With a 702 hp supercharged 6.2-liter V8 engine, you expect the TRX to deliver a lot of performance. But there’s really no way to anticipate the raw brutality. Launch control gets the TRX to 60 mph in an automaker’s claimed 4.5 seconds, but other outlets have timed the truck to do the sprint in just 3.7 seconds. The nose of the TRX lifts, the rear crouches down slightly, and the truck takes off. Then there’s the sound. Getting to 60 mph in the same time as a sports car is one thing, but the guttural sound the V8 makes is intoxicating. The whine, oh that sweet, sweet supercharger whine. For unsuspecting passengers and drivers on the road, it’s terrible.
Unlike other Hellcat models where the engine dominates the conversation, it’s just part of the package in the TRX. The rest includes some trick suspension with 14 inches of rear travel, Bilstein shocks with remote reservoirs, nine riding modes, including Baja, and knobby all-terrain tires. Surprisingly, for such a big, top-heavy pickup, the TRX handles well in Sport mode. The mode tightens the dampers considerably, resulting in a much less floaty feel, but the truck still rolls and wallows, because that’s what a 6,300-pound vehicle is going to do.
While the TRX will impress in a straight line on the road, it really needs to be taken off-road to enjoy it. And not to an off-road park, but to a sand dune or the desert where you can jump the thing and let the V8 unwind. Going way above the speed limit on a small trail in Baja mode seems brutal. The truck knows it has more to offer. It will be a tough task to find a place to release him, not only because of his size, but also because he is so capable.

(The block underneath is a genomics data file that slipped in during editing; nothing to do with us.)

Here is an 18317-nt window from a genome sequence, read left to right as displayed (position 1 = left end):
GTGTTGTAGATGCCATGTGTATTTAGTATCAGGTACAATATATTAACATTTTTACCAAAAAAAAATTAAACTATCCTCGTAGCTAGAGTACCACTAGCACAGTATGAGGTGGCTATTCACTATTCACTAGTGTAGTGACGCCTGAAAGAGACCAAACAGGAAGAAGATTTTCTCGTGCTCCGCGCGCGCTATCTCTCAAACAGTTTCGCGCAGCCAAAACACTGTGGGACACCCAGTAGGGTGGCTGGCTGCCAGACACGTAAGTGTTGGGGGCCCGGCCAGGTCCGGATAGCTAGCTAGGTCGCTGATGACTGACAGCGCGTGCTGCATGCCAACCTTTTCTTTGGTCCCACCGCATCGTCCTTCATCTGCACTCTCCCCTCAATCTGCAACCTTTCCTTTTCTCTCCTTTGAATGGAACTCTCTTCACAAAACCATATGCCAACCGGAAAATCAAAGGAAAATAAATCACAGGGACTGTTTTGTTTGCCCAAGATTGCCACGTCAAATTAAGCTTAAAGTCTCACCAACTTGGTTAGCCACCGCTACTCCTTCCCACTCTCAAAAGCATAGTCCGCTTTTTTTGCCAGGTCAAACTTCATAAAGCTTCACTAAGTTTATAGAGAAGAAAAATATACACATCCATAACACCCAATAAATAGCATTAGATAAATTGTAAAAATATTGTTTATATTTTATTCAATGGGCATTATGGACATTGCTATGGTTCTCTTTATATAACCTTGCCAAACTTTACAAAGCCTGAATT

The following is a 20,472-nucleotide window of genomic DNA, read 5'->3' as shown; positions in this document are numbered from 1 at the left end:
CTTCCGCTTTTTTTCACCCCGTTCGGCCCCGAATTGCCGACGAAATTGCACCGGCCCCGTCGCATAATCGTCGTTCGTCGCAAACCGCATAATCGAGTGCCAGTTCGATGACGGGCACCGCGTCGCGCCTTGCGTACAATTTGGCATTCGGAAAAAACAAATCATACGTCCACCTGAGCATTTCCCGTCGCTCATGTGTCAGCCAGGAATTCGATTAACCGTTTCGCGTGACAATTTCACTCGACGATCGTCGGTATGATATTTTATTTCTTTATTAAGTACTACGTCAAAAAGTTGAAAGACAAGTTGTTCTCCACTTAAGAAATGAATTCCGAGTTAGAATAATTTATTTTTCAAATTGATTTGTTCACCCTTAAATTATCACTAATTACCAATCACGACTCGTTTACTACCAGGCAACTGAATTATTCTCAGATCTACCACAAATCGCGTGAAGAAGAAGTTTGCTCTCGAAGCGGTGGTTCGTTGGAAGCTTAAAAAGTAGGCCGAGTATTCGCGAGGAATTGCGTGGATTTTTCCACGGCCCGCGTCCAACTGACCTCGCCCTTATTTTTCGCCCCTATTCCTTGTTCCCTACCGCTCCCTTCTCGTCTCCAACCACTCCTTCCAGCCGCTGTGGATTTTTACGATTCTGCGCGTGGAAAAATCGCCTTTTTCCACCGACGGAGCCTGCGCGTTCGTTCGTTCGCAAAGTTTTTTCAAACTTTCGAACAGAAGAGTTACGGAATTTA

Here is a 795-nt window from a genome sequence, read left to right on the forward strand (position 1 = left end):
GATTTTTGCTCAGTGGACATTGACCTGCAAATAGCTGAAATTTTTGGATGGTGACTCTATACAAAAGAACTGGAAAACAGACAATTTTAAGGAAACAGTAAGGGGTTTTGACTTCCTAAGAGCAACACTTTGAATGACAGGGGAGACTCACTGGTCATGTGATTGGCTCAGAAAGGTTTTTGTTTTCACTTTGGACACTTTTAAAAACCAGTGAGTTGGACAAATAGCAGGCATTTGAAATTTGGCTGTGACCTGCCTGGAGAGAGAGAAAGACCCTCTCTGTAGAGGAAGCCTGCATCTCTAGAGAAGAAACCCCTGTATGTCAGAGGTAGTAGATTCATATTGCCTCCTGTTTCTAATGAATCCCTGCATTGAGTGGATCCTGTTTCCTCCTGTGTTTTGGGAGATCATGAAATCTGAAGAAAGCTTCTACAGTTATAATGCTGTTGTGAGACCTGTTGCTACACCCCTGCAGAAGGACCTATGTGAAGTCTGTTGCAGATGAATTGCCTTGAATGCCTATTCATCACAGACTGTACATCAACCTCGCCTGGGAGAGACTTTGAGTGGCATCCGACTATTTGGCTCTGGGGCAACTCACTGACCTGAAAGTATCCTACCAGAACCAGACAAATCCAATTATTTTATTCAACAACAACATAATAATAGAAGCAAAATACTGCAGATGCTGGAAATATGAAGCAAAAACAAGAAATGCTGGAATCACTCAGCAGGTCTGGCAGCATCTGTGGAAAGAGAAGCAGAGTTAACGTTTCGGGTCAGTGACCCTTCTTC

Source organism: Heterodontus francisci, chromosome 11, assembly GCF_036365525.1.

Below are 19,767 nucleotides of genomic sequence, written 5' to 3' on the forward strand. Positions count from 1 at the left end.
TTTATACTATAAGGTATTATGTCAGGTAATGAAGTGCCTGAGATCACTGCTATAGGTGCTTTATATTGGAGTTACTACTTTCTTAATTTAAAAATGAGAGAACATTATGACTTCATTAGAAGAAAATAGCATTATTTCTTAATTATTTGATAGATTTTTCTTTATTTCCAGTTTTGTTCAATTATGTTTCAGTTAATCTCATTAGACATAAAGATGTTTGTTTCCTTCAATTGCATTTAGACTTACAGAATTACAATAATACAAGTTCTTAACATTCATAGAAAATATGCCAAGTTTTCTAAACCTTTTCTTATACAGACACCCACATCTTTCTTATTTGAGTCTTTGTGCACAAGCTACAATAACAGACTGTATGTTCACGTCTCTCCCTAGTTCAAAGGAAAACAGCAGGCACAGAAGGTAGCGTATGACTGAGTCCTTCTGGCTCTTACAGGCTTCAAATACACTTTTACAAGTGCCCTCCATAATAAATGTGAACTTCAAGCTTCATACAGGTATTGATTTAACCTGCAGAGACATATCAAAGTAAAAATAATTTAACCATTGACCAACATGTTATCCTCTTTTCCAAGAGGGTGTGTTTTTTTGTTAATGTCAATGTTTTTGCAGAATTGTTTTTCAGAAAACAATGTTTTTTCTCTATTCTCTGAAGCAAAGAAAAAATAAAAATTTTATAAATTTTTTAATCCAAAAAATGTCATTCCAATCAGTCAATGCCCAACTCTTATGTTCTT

With multiple riding modes, the TRX can weave through anything in its path at any speed. It really feels unstoppable, like an apocalypse is the only thing that will bring the TRX to a halt. That or another fuel crisis. The EPA claims the TRX is capable of getting up to 12 mpg combined, but that’s a bad April Fools joke.
Between a mix of light off-roading, city driving and long highway trips, we saw an average of 8 mpg. Depending on how hard you drive – and you won’t be driving light – you’re looking at single-digit mpg numbers. If that sounds bad, premium fuel is mandatory. If the truck’s high MSRP doesn’t cause heartburn, filling up at the gas station will, because you’ll want to spend $200 for a tank on a regular basis.
Should you buy one?
As much as it pains me to say, the answer is no. Unless you live in the middle of the desert or have access to some off-road facility where you can actually exploit the TRX. If you do, invite us. Seriously, this thing is a niche product based on its performance alone. Then there’s the insanely high $72,020 starting price tag with destination. Our tester came equipped with quite a few extras and cost $87,570.
Nothing beats the TRX. No one else has made such a package in a pickup truck. It’s equal parts insanity and hilarity. The TRX is the first supertruck that consumers can actually buy, as long as they have the cash. Ford may have created the segment with the Raptor, but Ram turned the segment and the world upside down with the TRX. After all, the TRX was a mightier dinosaur than the Raptor.